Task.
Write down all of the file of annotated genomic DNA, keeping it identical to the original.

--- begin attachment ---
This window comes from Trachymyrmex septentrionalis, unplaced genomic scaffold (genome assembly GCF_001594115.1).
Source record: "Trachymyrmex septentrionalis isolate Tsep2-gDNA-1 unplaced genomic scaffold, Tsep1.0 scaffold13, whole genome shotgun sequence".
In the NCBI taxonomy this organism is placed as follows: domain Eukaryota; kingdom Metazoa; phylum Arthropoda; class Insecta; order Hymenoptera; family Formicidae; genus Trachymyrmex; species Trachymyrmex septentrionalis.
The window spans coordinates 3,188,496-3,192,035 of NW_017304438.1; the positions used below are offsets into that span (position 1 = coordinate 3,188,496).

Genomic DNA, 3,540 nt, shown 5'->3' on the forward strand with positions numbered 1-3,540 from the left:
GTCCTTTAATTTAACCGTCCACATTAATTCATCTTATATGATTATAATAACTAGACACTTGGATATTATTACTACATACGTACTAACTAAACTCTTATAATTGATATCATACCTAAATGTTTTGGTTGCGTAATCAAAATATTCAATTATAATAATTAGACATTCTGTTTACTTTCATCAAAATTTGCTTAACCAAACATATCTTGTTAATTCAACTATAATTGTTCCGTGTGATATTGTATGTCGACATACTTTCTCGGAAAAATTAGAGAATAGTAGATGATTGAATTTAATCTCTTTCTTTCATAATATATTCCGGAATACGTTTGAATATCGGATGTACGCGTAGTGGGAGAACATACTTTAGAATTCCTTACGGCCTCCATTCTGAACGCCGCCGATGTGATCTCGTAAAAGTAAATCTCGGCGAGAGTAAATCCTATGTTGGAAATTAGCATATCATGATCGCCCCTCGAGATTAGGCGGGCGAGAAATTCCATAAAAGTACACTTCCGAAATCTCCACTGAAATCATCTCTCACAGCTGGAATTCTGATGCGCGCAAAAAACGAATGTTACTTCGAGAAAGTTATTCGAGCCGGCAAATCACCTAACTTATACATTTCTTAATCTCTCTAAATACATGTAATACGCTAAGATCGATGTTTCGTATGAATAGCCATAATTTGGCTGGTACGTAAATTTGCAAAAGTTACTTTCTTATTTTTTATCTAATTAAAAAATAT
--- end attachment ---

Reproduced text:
This window comes from Trachymyrmex septentrionalis, unplaced genomic scaffold (genome assembly GCF_001594115.1).
Source record: "Trachymyrmex septentrionalis isolate Tsep2-gDNA-1 unplaced genomic scaffold, Tsep1.0 scaffold13, whole genome shotgun sequence".
In the NCBI taxonomy this organism is placed as follows: domain Eukaryota; kingdom Metazoa; phylum Arthropoda; class Insecta; order Hymenoptera; family Formicidae; genus Trachymyrmex; species Trachymyrmex septentrionalis.
The window spans coordinates 3,188,496-3,192,035 of NW_017304438.1; the positions used below are offsets into that span (position 1 = coordinate 3,188,496).

Genomic DNA, 3,540 nt, shown 5'->3' on the forward strand with positions numbered 1-3,540 from the left:
GTCCTTTAATTTAACCGTCCACATTAATTCATCTTATATGATTATAATAACTAGACACTTGGATATTATTACTACATACGTACTAACTAAACTCTTATAATTGATATCATACCTAAATGTTTTGGTTGCGTAATCAAAATATTCAATTATAATAATTAGACATTCTGTTTACTTTCATCAAAATTTGCTTAACCAAACATATCTTGTTAATTCAACTATAATTGTTCCGTGTGATATTGTATGTCGACATACTTTCTCGGAAAAATTAGAGAATAGTAGATGATTGAATTTAATCTCTTTCTTTCATAATATATTCCGGAATACGTTTGAATATCGGATGTACGCGTAGTGGGAGAACATACTTTAGAATTCCTTACGGCCTCCATTCTGAACGCCGCCGATGTGATCTCGTAAAAGTAAATCTCGGCGAGAGTAAATCCTATGTTGGAAATTAGCATATCATGATCGCCCCTCGAGATTAGGCGGGCGAGAAATTCCATAAAAGTACACTTCCGAAATCTCCACTGAAATCATCTCTCACAGCTGGAATTCTGATGCGCGCAAAAAACGAATGTTACTTCGAGAAAGTTATTCGAGCCGGCAAATCACCTAACTTATACATTTCTTAATCTCTCTAAATACATGTAATACGCTAAGATCGATGTTTCGTATGAATAGCCATAATTTGGCTGGTACGTAAATTTGCAAAAGTTACTTTCTTATTTTTTATCTAATTAAAAAATAT